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Leonard Cohen – Hallelujah Lyrics 12 years ago
Here is my (long) interpretation for the longer version of this wonderful song.

To begin with, I think the religious references have to do with the fact that the speaker's love was so strong that he nearly deified her. It probably also refers to the fact that many people, when they become desperate or depressed, turn to religion for hope. I am certain the religious references are not as literal as many people believe; Cohen was not a Christian. (However, he IS interested in the Bible and he believes there is a greater power judging our actions.)

"Now I've heard there was a secret chord
That David played, and it pleased the Lord
But you don't really care for music, do you?
It goes like this: the fourth, the fifth
The minor fall, the major lift
The baffled king composing Hallelujah"

The speaker used to be a "king". He was in charge and in control of himself. He knew what he wanted and how to get it. He wooed women with loving words; by singing "Hallelujah". He knew all the right "chords" and everything. But the woman this song is about is not moved; she doesn't care for such "music", even though it is enough to move the Lord. But, though confused by all of this, he continues to compose his song of Hallelujah/Love, which leads into the next verse.

"Your faith was strong but you needed proof
You saw her bathing on the roof
Her beauty and the moonlight overthrew you
She tied you to a kitchen chair
She broke your throne, and she cut your hair
And from your lips she drew the Hallelujah"

This is his current Hallelujah song. It is no longer written to her, but to himself. He recalls how he fell in love with her, and how in that way he was at her mercy. She broke his throne; he was no longer the "king" he once was. She cut his hair, which is a reference to the Biblical story of Samson. (All of Samson's power was in his hair. He had romantic encounters with several women, and fell in love with one of them, Delilah. She cut off all his hair and thus destroyed his strength.) She drew "Hallelujah" from his lips, meaning he was in love with her when she kissed him; he loved her despite the fact that she toppled his power.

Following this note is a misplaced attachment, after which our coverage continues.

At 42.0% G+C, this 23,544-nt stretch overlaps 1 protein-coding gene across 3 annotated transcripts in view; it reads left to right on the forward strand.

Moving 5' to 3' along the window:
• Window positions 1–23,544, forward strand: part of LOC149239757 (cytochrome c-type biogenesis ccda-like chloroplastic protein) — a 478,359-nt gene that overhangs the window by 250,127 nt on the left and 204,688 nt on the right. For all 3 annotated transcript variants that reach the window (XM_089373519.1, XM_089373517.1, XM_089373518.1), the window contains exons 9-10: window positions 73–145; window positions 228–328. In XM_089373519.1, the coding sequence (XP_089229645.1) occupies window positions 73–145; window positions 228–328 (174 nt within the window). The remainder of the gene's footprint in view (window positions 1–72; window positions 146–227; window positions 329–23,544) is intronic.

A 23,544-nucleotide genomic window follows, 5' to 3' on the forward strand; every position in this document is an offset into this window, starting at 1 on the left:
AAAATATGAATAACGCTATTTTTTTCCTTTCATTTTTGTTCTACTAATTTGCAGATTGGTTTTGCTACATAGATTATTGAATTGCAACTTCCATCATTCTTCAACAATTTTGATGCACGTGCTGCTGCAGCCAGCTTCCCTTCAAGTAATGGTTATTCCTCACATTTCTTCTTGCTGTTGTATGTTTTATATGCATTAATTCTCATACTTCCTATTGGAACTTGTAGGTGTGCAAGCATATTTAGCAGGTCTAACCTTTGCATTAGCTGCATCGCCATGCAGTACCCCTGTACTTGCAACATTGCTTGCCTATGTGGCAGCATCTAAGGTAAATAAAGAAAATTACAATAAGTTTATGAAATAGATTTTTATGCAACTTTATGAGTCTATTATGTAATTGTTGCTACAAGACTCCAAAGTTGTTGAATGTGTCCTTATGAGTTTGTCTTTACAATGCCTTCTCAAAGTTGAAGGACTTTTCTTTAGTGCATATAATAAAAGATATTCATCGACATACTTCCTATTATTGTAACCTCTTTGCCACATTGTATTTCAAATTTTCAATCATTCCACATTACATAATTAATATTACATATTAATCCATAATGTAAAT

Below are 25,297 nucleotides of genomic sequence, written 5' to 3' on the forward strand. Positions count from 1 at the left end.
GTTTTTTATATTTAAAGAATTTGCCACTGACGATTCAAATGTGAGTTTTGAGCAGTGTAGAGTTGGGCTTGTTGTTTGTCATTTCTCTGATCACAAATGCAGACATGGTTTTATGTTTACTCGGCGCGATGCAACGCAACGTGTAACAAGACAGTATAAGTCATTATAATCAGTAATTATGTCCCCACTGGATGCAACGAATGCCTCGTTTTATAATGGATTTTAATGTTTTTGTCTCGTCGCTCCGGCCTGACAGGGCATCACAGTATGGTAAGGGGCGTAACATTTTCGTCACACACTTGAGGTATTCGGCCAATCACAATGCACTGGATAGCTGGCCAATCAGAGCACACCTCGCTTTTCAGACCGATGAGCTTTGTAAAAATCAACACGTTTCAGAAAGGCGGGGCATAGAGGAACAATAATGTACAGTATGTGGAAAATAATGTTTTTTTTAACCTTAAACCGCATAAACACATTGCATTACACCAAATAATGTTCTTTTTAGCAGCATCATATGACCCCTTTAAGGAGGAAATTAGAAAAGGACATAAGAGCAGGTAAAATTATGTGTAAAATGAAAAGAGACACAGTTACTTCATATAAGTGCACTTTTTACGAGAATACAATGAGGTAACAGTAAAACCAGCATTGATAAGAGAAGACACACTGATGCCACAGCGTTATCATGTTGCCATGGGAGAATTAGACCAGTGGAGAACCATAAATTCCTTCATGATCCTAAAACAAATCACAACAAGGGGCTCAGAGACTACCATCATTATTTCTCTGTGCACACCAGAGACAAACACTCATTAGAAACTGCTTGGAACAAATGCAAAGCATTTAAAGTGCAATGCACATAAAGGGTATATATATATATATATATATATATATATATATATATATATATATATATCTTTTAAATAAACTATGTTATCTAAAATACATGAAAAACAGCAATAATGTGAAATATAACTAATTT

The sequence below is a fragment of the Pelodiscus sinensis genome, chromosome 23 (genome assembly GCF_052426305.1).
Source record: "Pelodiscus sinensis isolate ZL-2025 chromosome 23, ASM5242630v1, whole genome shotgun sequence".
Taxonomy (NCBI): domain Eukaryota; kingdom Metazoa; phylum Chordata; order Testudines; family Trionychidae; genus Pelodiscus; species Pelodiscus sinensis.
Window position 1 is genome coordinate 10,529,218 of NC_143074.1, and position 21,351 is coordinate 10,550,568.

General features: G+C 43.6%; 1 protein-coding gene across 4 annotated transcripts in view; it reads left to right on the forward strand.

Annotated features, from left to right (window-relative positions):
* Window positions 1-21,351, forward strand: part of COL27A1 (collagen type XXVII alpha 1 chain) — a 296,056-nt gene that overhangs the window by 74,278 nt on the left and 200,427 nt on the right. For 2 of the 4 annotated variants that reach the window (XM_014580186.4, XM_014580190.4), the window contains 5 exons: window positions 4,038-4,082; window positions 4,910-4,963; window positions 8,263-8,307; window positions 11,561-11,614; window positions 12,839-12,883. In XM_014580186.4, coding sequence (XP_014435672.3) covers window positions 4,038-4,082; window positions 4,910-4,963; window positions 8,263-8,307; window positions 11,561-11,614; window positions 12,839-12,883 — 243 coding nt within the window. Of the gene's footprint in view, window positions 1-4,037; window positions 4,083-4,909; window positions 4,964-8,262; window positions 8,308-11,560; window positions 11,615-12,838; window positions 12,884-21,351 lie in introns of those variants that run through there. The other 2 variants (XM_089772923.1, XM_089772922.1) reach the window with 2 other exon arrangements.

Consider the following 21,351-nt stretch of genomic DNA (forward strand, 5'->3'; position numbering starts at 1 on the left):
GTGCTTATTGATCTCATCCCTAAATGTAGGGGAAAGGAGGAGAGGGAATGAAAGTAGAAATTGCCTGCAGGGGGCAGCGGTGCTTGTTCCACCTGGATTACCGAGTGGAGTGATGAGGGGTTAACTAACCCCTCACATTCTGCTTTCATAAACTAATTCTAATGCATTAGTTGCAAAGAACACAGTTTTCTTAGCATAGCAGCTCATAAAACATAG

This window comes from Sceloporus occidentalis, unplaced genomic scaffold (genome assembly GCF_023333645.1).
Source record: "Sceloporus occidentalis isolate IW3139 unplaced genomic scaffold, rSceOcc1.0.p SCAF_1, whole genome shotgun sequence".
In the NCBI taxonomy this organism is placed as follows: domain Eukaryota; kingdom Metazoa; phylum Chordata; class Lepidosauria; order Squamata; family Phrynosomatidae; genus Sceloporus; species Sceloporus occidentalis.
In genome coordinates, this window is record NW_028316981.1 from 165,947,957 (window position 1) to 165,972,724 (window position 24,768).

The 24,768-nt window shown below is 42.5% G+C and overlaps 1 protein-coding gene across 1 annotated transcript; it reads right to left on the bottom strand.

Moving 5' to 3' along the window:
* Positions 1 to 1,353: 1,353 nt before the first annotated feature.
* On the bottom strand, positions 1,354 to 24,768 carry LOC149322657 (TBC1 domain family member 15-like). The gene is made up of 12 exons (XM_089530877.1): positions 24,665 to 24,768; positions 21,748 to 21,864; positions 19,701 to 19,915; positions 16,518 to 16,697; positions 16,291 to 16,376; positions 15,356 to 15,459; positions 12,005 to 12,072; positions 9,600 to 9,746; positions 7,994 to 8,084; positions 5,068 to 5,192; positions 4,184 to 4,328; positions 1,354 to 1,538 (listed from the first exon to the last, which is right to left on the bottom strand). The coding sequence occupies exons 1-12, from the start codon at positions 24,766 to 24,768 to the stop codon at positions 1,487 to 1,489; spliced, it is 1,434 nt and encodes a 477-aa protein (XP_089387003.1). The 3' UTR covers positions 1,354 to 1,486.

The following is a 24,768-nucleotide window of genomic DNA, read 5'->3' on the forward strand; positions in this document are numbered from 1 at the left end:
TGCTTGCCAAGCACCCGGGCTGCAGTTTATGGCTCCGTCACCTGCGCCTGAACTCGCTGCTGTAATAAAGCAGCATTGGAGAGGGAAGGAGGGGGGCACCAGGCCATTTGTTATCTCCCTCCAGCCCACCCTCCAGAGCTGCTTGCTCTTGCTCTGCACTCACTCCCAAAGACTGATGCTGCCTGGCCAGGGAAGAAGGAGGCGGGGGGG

"You say I took the Name in vain
I don't even know the Name
But if I did, well really, what's it to you?
There's a blaze of light in every word
It doesn't matter which you heard
The holy or the broken Hallelujah"

She doesn't believe he loved her. She believes he lied when he took the Name—in this case, "Love"—in vain. He admits that he doesn't really know what love is, but it doesn't matter, because he means it.

"Baby I've been here before
I know this room, I've walked this floor
I used to live alone before I knew you
I've seen your flag on the marble arch
But love is not some victory march
It's a cold and broken Hallelujah"

He's felt lonely like this before; he was lonely before they became lovers. Her flag he's seen on the arch is the happiness and pride she once felt for their love, which she now believes is gone. But he claims there is nothing about love to be happy or proud about; it is painful and lonely.

"There was a time when you let me know
What's really going on below
But now you never show it to me, do you?
But I remember when I moved in you
And the holy dove was moving too
And every breath we drew was Hallelujah"

They used to be closer. She would tell him all about the things she felt inside, but she doesn't do that anymore. And he remembers when they had sex; it was beautiful, and he fell more in love at every breath.

"Now maybe there's a God above
But all I ever learned from love
Is how to shoot at someone who outdrew you
It's not a complaint that you hear tonight
It's not someone who's seen the light
It's a cold and lonely Hallelujah"

Maybe there is hope or a point to it all, but he can't see it. All he learned from love was how to hurt one another. She moved to hurt him first—she "outdrew" him—and so he hurt her—"shot at" her. He is not meaning to complain. He is not claiming to know more. All it is is painful love.

"I did my best, it wasn't much
I couldn't feel, so I tried to touch
I've told the truth, I didn't come to fool you